Tesla shouldn’t call its self-driving system Autopilot: U.S. transportation secretary

“I don’t think something should be called autopilot, for example, when the fine print says you need to keep your hands on the wheel and your eyes on the road at all times,” Buttigieg told The Associated Press.

Since 2016, the National Highway Traffic Safety Administration, an agency within Buttigieg’s department, has dispatched investigative teams to more than 30 crashes in which a Tesla allegedly using Autopilot or its more sophisticated automated Full Self-Driving system hit a Pedestrians, motorcyclists, semi-trailers and parked emergency vehicles were seen.

The investigations are part of a larger National Highway Traffic Safety Administration (NHTSA) probe into multiple Teslas using Autopilot to hit parked emergency vehicles that were dealing with other accidents. Over the past year, the National Highway Traffic Safety Administration (NHTSA) has more aggressively pursued Tesla safety concerns, announcing multiple recalls and investigations.

Austin, Texas-based Tesla did not immediately respond to a message left Thursday by The Associated Press seeking comment.

Autopilot keeps the car in its lane and away from the vehicle ahead, while Full Self-Driving does most of the driving. But in each case, Tesla told owners they had to be ready to intervene.

Buttigieg said the DOT would hold Tesla, or any other company, accountable for complying with federal safety standards. “We call it ball and strike,” he said. “I think it’s a very objective, very important thing. But anytime a company does something wrong or a vehicle needs to be recalled or is not designed to be safe, we’ll be there.”

In an interview Wednesday, Buttigieg said self-driving cars have enormous potential to reduce the nearly 40,000 annual road deaths in the U.S., a level he believes is unacceptable. But he said the technology has yet to be proven. “It’s far from automatically fulfilling that potential,” he said. “That’s what we’re trying to shape here at the Department of Transportation.”

NHTSA is also eyeing Tesla’s Full Self-Driving system. In February, the agency pressured Tesla to recall nearly 363,000 vehicles equipped with the software because the system could violate traffic laws. This issue will be resolved through an online software update.

Tesla Chief Executive Elon Musk has said he expects to have fully self-driving cars available this year, a promise he has made for years. “The trend is very clearly toward full self-driving,” Musk said in April. “I’m hesitant to say that, but I think we’ll do it this year.”

As many as 400,000 Tesla owners are testing the system on public roads. But NHTSA said in the document that the system could engage in unsafe behavior, such as going straight through an intersection from a turn-only lane, passing a yellow traffic light without proper warning, or Failure to respond to speed limit changes.

NHTSA has also opened investigations into Tesla’s unprovoked sudden braking, suspension problems and other issues over the past three years.

Buttigieg would not comment specifically on the pending investigation. “External agencies on the marketing side, states and other regulatory entities, and us from a vehicle safety standpoint, have been watching,” he said.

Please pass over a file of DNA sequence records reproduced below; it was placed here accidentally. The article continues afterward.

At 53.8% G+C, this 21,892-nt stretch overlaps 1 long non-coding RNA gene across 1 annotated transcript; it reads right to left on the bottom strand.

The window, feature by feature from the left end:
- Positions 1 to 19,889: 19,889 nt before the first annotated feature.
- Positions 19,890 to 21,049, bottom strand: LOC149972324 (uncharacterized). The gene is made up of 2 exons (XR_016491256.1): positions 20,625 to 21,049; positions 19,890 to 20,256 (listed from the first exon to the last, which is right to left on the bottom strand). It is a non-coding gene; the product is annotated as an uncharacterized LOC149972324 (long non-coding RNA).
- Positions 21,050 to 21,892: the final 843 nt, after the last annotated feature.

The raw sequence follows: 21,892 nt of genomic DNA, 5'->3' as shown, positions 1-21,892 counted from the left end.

He stressed that no vehicle sold today can drive itself, and said drivers must pay attention in all situations.

The Justice Department also asked Tesla for documents related to Full Self-Driving and Autopilot.

Buttigieg also touted the Biden administration’s efforts to electrify the nation’s vehicles.

“The most important thing is that the car industry is going electric and we want it to happen as soon as possible to help us meet our climate goals,” he said. “We want it to happen on American soil so we can get these American jobs, and we want it to happen in a fair way so everyone can benefit from it.”

Senator Joe Manchin, DW.Va., criticized the administration for lax enforcement of rules requiring EV batteries to be produced in North America.

Buttigieg acknowledged that there was “some real disagreement” on how to implement the tax provisions in the Lower Inflation Act, but said that thousands of dollars in tax credits would be taken off the purchase price of electric vehicles and the network of charging stations to accommodate New electric vehicles are vital to millions of people.

“The president has set a goal of having 500,000 chargers by the end of the decade. I think we can meet or beat that goal, but it will take a lot of work,” he said, pointing to the climate law and the 2021 Infrastructure Act for chargers and Additional benefits will flow to each state. “The red states, the blue states, the purple states are all coming back with plans to use those dollars, and they’re all pushing it now. So I think we can be successful in this electric vehicle revolution.”

He noted that he was the former mayor of South Bend, Indiana, which was once home to the Studebaker Motor Company that collapsed in the 1960s.

“I know how important it is that we win this time, and that America is leading the world in this revolution, which is going to happen very positively in one way or another,” he said.

First published date: May 12, 2023 at 08:46 AM CST


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